On February 26th, the Supreme Court is scheduled to hear oral arguments in Janus v. AFSCME, a case that could profoundly affect the ability of public-sector workers to improve their wages and working conditions. The case threatens the right of the majority of workers to bargain with their public employer, through their democratically elected union.
While the outcome of the case will affect about 17 million public-sector workers across the country, black women in particular could be hurt by Janus, as they are disproportionately represented in public sector jobs. They make up 17.7 percent of public-sector workers, or about 1.5 million workers.
Black women have the highest share of workers in the public sector: Share of public sector employment, by gender and race, 2016
|Group||Share of public sector employment|
Source: EPI analysis of Current Population Survey Outgoing Rotation Group, 2016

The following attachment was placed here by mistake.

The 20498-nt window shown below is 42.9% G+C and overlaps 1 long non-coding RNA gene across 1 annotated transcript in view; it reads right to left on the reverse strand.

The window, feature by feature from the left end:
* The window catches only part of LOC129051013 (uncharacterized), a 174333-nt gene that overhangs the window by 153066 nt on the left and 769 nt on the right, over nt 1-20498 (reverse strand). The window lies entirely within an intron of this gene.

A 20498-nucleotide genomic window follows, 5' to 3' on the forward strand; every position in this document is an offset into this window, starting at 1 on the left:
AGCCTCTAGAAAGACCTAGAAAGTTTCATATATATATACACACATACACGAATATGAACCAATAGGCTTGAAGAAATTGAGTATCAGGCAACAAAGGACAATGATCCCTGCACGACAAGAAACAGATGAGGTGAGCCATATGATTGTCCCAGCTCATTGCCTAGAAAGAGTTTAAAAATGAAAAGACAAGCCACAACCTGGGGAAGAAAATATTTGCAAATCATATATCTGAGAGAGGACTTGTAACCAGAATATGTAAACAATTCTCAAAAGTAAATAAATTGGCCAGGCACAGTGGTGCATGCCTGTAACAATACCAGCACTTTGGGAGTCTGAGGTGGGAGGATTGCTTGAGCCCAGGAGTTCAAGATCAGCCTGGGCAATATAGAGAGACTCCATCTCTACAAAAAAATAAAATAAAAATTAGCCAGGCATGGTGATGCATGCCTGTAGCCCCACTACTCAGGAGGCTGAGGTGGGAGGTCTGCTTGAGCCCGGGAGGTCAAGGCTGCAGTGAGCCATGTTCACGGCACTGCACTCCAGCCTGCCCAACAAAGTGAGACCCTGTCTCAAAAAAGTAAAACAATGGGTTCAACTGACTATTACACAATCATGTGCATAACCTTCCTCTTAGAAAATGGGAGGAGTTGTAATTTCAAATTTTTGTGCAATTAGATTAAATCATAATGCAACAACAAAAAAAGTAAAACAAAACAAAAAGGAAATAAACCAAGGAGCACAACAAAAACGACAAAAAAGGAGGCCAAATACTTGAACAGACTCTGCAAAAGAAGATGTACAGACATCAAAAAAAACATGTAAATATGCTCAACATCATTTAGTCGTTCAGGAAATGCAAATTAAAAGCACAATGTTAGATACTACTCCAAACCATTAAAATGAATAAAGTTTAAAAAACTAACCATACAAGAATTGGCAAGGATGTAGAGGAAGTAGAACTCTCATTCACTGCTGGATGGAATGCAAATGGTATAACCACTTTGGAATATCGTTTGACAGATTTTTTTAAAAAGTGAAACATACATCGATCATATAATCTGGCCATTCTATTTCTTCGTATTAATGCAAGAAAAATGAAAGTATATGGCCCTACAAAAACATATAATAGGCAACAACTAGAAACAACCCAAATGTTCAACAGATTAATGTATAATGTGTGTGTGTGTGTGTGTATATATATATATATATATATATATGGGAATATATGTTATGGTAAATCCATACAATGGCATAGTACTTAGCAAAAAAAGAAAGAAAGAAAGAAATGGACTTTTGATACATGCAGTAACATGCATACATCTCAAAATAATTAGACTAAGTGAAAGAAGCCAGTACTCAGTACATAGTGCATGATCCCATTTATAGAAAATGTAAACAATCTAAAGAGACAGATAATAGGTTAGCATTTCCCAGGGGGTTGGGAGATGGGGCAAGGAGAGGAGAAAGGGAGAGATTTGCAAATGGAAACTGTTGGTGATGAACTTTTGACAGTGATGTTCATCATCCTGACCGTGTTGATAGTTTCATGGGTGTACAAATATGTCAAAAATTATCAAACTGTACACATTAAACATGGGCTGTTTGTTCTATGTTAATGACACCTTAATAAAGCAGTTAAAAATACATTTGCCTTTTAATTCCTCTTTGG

Black women have traditionally faced a double pay gap—a gender pay gap and a racial wage gap. EPI research has shown that black women are paid only 65 cents of the dollar that their white male counterparts are paid. However, unions help reduce these pay gaps. Working black women in unions are paid 94.9 percent of what their black male counterparts make, while nonunion black women are paid just 91 percent of their counterparts.
If the Supreme Court decides in favor of weakening unions, it will impact the future of democratic decision making in the workplace and the preservation of good, middle-class jobs in public employment that have traditionally benefited African American women who have chosen to serve the public for their careers.